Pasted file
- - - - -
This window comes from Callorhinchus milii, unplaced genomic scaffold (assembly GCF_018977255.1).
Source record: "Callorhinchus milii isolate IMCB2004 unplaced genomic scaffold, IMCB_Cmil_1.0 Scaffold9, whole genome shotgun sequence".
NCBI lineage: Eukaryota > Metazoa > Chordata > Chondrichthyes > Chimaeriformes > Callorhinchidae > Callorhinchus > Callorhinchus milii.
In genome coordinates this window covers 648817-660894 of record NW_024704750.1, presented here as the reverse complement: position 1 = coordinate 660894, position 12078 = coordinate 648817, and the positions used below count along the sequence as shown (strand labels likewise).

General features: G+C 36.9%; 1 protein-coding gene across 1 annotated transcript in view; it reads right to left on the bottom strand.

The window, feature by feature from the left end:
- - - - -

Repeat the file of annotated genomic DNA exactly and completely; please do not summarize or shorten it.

This window comes from Callorhinchus milii, unplaced genomic scaffold (assembly GCF_018977255.1).
Source record: "Callorhinchus milii isolate IMCB2004 unplaced genomic scaffold, IMCB_Cmil_1.0 Scaffold9, whole genome shotgun sequence".
NCBI lineage: Eukaryota > Metazoa > Chordata > Chondrichthyes > Chimaeriformes > Callorhinchidae > Callorhinchus > Callorhinchus milii.
In genome coordinates this window covers 648817-660894 of record NW_024704750.1, presented here as the reverse complement: position 1 = coordinate 660894, position 12078 = coordinate 648817, and the positions used below count along the sequence as shown (strand labels likewise).

General features: G+C 36.9%; 1 protein-coding gene across 1 annotated transcript in view; it reads right to left on the bottom strand.

The window, feature by feature from the left end: